what is ike jime? 活け締め
In its most elemental form, ike jime (活け締め) is a traditional Japanese slaughter technique that requires the handler to instantaneously kill a fish using a manual brain spike thrust into the fish’s brain cavity. Because death caused by passive suffocation results in a cascade of negative biochemical, biophysical, and hormonal consequences for a fish, ike jime rescues the product quality through a sequence of skilled handling techniques and specialized tools. This is the practice of a considered kill.
Typically, harvested fish are simply removed from water and left to suffocate to death, unconsidered. Because fish cannot breathe out of water, it will eventually die due to oxygen deprivation. However, death caused by passive suffocation stresses a fish. This stress, coupled with inadequate temperature and holding protocols, robs the consumer of the full range of expression for an individual fish. Put simply, stress has a smell, and that smell stinks.
A considered kill requires the handler to play an active role in protecting the final product integrity of the fish that will be harvested for food. At bottom, the fish’s exposure to stress should be limited. But the practice of a considered kill continues to evolve.
Because “fish” come in a vast array of shapes, sizes, and physiologies, modern fish handling practices incorporate additional steps that serve to optimize the eating quality of a wide variety of fish species. Today, the term “ike jime” may also include more advanced handling techniques that go beyond the simple brain spike. Bleeding a fish (i.e., exsanguination), spinal cord destruction (i.e., “shinkei jime”), and cold storage protocols are no longer optional in certain markets. Efforts to differentiate fish according to measurable standards of quality are coming into focus here in the U.S.
The most “premium” seafood experience is undoubtedly associated with “sushi.” But sushi, sashimi, or any of their derivatives cannot exist without the benefits that ike jime confers. Ike jime ensures that the handler can literally control not only the texture of the fish, but also the visual appearance, the smell, and the flavor of the final product. This level of control is critical to a culinary practice that demands the utmost from the fish in terms of quality. This level of control also explains why fish subjected to this level of control command the highest seafood prices on earth
Ike jime ensures that the handler can literally control not only the texture of the fish, but also the visual appearance, the smell, and the flavor of the final product.
why ike jime?
Ike jime transcends cuisine, and that is because the ike jime method determines a superior grade of seafood product, not a final culinary destination. Just as nothing requires that a superior grade of beef be consumed raw, nothing requires that a super grade of fish be consumed raw. Ike jime allows for the fullest culinary expression of that fish, no matter the final interpretation.
Ike jime transcends geographical boundaries. While the vast biodiversity of fish species around the world is immense, the ike jime techniques apply uniformly. The science that undergirds the application of ike jime techniques remains as true for fish harvested abroad as they do here in the U.S. All we lack now is proper training, and proper tools.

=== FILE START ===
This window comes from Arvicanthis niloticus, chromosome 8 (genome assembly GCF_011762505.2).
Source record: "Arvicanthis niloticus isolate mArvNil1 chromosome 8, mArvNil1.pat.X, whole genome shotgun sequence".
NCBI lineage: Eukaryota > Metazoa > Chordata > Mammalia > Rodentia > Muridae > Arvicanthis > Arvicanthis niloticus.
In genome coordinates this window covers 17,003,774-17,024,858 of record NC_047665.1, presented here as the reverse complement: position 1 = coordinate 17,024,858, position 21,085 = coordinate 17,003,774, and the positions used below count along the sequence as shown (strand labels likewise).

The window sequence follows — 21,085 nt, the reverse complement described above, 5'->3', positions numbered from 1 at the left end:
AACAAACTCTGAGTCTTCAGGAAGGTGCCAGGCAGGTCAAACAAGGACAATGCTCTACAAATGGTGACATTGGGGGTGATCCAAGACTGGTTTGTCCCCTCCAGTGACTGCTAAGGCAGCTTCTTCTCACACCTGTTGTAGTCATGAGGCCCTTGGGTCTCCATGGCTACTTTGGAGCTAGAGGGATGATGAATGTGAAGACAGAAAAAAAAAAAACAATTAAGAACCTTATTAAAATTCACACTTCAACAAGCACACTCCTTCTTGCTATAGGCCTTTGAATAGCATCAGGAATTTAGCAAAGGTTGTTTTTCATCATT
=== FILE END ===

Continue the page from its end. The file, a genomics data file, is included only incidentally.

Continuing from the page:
Improving the value proposition of an individual fish improves the value proposition of the ecosystems those fish inhabit. The unique ability to consistently produce biochemically superior seafood products is singularly responsible for the Asian stronghold on the global seafood supply chain, as well as the foundations for the richest seafood menus in the world. As a result, these ecosystems and the fishing communities that depend on them are protected. Valuable products make for valuable resources that are protected not only by economic systems, but also by governments.
applying the ike jime handling process determines a more stable and biochemically superior grade of seafood product.
why don't more americans use ike jime?
For most commercial fishermen, the typical dockside price for (wild caught) fish harvested in the continental U.S. discourages a slower, more considered handling protocol. Lower prices require higher catch volumes, and thus the emphasis on quantity overtakes quality. Pre-existing habits, aging capital equipment (or lack thereof), and old attitudes die hard too. Like most industries, the existing commercial industry is biased towards preserving the status quo, and antiquated legal structures lack incentives for change. Consequently, even commercial producers invested in improving both their product and the natural resources they rely upon are economically foreclosed from premium markets here and abroad.
For most recreational anglers, a general lack of awareness and educational opportunities prevent the adoption of more a more considered philosophy like ike jime. Moreover, the basic equipment necessary to execute a considered kill is generally unavailable; conventional tackle shops or other recreational fishing retailers do not stock such equipment. That ends now.
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